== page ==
Theses and Dissertations

Issuing Body

Mississippi State University


Bethel, Cindy L.

Committee Member

Archibald, Christopher

Committee Member

Eakin, Deborah K.

Date of Degree


Document Type

Graduate Thesis - Open Access


Computer Science

Degree Name

Master of Science


James Worth Bagley College of Engineering


Department of Computer Science and Engineering


The general public is being exposed to robots more often every day. This thesis focused on the advancement of research by analyzing whether or not the type of information provided by a robot determined the level of trust humans have for a robot. A study was conducted where the participants were asked to answer two different types of questions: mathematical/logical and ethical/social. The participants were divided into two different conditions: controlled and misinformed. A humanoid robot provided its own spoken answer after the participants said their answers. The participants then had the chance to select whose answers they would like to keep. During the misinformed condition, there were times when the robot purposely gave incorrect answers. The results of the study support the hypothesis that the participants were more likely to select the robot’s answers when the question type was mathematical/logical, whether the robot provided a correct or incorrect response.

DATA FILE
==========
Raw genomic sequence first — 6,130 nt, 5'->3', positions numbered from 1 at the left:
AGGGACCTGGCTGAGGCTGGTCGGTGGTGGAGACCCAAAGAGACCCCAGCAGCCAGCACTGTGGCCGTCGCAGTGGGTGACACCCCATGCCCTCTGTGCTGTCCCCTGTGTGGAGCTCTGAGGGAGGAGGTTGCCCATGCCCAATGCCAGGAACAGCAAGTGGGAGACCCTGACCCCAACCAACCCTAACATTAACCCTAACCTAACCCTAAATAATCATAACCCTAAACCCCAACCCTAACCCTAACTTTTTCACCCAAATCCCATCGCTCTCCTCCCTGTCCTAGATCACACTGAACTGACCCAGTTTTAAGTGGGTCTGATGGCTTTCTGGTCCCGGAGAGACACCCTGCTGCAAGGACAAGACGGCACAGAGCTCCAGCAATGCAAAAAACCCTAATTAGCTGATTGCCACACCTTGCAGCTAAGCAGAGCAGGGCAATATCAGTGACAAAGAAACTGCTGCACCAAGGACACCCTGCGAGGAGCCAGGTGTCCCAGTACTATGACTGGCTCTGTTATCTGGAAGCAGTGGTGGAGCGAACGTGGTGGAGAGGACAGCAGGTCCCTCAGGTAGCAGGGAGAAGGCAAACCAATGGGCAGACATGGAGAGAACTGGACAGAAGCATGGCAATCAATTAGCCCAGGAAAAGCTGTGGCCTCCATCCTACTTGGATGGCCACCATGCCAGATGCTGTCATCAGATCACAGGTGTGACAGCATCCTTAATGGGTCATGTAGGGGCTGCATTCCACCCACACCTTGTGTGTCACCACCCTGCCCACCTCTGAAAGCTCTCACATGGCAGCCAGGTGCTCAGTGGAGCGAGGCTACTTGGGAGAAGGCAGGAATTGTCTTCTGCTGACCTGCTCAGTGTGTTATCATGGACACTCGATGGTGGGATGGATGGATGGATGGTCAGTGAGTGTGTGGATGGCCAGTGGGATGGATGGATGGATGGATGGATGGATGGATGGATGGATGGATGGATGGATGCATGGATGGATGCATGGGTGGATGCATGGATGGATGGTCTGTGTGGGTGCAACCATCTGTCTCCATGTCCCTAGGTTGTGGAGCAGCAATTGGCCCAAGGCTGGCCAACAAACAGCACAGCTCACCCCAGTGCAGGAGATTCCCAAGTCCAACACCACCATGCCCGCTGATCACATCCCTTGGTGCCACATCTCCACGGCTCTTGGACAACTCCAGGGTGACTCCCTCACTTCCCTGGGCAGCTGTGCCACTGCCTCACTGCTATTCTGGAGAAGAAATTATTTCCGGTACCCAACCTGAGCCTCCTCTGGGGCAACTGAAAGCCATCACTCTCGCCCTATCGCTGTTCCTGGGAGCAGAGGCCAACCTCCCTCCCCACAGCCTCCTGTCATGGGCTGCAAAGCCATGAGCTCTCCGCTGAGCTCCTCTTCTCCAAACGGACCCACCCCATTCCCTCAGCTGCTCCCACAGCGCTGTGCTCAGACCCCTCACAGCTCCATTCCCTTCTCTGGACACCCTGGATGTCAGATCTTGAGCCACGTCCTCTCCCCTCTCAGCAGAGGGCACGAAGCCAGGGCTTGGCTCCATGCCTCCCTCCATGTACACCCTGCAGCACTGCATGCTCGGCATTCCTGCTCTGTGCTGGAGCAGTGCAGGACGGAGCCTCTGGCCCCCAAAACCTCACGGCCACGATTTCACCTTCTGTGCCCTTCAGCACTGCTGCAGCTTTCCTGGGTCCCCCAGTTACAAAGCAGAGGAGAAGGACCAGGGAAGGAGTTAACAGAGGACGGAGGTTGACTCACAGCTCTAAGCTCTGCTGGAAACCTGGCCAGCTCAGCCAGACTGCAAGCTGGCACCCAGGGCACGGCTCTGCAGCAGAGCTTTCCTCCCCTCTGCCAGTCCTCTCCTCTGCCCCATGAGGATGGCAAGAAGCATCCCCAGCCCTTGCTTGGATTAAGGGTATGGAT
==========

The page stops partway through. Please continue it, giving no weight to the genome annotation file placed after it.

human robot interaction||information source